Legal Wars: Clear Channel and CBS Outdoor Sue to Block Action Against Digital Billboards, Accuse City of Unlawful Harassment
[ Update: U.S. District Judge Audrey Collins has denied the request by Clear Channel and CBS Outdoor for a temporary restraining order against the city. ]
Clear Channel and CBS Outdoor have filed a lawsuit in federal court seeking to bar the city from taking any action against their digital billboards. The lawsuit was filed less than 48 hours before a state court judge threw out the 2006 lawsuit settlement with the city that allowed the billboard companies to convert 840 of the their conventional billboards to electronic, with their brilliantly-lighted, rapidly changing ads that have angered residents of such widespread neighborhoods as Venice, Westwood, Hollywood and Silverlake.
Before the settlement brokered by former City Attorney Rocky Delgadillo was unanimously approved by the City Council in September, 2006, the digital billboard conversions were barred by a 2002 off-site sign ban, which also prohibited modifications to existing signs. The federal court lawsuit filed by Clear Channel and CBS Outdoor last week claims that this prohibition was invalidated by a federal judge’s ruling last year that the 2002 ban was unconstitutional due to the exceptions made for sign districts, specific plans, and development agreements.
While L.A. Circuit Court Judge Terry Green ruled that the 2006 lawsuit settlement was invalid, he took under advisement the question of the permits the city has issued thus far for 101 digital billboard conversions. Summit Media, a Santa Monica-based billboard company that sued to invalidate the settlement, argued that all those permits should also be invalidated. The attorney for Clear Channel and CBS Outdoor countered that members of the public could file administrative appeals to the permits.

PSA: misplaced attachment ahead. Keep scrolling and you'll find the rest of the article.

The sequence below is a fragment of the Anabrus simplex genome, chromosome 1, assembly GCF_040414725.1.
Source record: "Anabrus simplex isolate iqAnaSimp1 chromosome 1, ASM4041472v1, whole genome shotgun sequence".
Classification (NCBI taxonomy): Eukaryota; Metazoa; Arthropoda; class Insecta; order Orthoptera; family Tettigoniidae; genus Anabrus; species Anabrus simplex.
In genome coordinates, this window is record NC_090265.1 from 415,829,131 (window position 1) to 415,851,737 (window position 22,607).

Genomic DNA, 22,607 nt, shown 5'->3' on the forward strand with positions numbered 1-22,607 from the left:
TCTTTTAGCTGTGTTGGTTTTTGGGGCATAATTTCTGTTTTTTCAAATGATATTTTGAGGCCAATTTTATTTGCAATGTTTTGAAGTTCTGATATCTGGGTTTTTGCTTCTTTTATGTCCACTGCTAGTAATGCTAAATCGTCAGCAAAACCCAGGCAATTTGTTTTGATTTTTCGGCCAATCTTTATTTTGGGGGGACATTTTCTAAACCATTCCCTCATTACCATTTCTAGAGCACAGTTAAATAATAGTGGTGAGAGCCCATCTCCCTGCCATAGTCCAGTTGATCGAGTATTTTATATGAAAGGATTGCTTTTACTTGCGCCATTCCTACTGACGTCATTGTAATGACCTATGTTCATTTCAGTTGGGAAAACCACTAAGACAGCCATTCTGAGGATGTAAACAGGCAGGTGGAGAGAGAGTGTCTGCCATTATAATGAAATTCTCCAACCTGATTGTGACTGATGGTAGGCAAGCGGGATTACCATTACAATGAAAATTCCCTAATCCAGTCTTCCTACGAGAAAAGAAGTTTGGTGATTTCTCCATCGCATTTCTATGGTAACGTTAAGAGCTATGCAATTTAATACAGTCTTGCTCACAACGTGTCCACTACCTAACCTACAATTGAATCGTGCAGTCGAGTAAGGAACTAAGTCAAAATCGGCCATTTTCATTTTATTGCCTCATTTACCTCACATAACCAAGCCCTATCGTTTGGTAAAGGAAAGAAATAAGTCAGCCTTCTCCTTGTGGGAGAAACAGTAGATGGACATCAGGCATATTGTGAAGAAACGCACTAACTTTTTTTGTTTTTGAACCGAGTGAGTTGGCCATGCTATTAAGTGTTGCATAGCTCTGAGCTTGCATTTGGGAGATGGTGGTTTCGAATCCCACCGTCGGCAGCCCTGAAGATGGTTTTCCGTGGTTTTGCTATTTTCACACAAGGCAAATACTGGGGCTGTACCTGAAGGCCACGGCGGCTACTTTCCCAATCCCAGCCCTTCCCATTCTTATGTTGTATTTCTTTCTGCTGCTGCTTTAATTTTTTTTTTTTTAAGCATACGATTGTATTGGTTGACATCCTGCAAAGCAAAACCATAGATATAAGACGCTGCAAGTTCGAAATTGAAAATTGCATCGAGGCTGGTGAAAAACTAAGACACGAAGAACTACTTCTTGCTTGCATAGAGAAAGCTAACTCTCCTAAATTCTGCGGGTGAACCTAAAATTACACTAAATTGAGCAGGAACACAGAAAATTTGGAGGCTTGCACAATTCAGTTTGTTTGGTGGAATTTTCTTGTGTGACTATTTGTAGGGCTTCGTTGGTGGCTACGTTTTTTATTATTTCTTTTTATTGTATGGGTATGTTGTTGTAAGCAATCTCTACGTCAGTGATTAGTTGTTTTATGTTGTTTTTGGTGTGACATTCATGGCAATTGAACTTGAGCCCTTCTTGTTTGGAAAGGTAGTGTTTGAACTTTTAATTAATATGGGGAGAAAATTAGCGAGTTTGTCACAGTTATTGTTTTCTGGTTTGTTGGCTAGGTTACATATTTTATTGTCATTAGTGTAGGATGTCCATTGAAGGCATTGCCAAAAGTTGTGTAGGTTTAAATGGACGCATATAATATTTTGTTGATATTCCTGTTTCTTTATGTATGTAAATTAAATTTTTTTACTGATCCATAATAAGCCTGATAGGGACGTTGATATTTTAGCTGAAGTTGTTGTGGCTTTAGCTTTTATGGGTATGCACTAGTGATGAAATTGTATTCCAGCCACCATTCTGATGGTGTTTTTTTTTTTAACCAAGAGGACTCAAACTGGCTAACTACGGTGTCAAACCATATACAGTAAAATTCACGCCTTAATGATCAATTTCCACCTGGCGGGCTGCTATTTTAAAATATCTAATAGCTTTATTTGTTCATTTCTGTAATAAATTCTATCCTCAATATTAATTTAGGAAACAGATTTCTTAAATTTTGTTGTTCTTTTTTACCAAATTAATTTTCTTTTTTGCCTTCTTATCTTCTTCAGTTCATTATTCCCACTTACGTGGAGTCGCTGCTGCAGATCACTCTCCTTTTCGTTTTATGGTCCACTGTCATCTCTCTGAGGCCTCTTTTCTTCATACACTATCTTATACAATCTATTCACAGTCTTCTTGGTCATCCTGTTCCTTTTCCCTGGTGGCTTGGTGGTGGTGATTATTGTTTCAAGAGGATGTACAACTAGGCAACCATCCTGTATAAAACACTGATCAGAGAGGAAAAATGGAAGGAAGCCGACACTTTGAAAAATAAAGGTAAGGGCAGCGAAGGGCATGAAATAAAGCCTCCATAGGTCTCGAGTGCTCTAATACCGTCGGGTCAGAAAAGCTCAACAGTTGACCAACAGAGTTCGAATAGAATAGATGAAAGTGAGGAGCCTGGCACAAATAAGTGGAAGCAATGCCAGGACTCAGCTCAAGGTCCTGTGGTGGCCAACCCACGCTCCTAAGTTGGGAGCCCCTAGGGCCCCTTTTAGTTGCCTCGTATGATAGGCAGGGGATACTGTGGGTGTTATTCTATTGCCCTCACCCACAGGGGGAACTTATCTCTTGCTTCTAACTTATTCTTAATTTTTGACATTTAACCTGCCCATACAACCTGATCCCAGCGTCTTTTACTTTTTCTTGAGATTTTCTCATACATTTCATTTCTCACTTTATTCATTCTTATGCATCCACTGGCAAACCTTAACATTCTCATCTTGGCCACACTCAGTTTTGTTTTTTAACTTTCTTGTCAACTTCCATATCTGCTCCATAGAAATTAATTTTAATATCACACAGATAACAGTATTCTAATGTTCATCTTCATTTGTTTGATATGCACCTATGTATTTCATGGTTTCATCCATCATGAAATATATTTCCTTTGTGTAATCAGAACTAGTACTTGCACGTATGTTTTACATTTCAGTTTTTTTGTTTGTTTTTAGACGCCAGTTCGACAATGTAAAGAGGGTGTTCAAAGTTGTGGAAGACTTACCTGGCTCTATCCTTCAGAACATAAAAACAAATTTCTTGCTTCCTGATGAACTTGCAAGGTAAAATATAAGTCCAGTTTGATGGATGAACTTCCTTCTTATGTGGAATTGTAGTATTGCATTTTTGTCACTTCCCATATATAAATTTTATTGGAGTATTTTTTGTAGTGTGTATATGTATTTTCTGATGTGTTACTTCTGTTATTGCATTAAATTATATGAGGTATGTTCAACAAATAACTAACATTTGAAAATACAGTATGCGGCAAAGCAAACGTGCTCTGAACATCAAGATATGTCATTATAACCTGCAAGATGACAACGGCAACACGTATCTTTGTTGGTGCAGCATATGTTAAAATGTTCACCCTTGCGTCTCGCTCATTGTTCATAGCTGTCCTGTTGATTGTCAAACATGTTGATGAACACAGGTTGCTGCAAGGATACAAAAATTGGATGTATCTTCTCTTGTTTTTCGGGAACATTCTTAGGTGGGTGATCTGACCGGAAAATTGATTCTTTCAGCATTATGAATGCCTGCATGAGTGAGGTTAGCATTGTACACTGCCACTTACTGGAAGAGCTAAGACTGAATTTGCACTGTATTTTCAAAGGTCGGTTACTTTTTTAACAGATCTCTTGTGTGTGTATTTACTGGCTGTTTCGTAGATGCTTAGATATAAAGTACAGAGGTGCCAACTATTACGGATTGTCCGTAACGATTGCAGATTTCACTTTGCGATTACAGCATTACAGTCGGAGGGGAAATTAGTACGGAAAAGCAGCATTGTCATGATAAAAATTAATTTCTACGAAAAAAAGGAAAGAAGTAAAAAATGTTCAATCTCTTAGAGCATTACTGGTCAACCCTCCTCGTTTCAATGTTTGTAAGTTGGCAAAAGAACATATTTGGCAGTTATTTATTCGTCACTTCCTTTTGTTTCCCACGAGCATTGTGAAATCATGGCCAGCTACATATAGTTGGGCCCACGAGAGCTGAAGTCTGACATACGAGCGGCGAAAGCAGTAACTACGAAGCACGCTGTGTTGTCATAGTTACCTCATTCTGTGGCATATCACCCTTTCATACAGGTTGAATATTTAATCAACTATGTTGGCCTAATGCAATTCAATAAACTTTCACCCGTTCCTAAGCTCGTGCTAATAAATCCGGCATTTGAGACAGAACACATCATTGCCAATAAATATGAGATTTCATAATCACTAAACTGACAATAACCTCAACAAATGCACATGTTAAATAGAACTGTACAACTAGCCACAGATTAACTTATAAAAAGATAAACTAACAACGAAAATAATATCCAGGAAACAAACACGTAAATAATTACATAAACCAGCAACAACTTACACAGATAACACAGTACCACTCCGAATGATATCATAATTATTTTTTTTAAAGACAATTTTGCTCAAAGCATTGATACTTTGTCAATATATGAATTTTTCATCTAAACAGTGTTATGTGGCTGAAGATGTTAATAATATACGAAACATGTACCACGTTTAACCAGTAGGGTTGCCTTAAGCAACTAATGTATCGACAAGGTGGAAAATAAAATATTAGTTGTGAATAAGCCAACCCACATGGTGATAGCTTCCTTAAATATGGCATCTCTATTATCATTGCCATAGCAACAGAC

The new federal court lawsuit asserts that the complaints about digital billboards have come from “a handful of neighborhood activists” and that the city has responded with a “campaign of harassment” that has caused the billboard companies to fear criminal prosecution and other penalties.
The city has appealed the ruling by U.S. District Judge Audrey Collins that the 2002 sign ban was unconstitutional. Last month, Judge Collins rejected a legal challenge to a subsequent ban passed by the city council this past August, saying that it passed constitutional muster because it suspended the exceptions in the 2002 ban.
Ironically, perhaps, the city was the principal defendant in the lawsuit brought by Summit Media last year challenging the 2006 settlement, and Clear Channel and CBS Outdoor joined that lawsuit in the city’s defense.Dennis Hathaway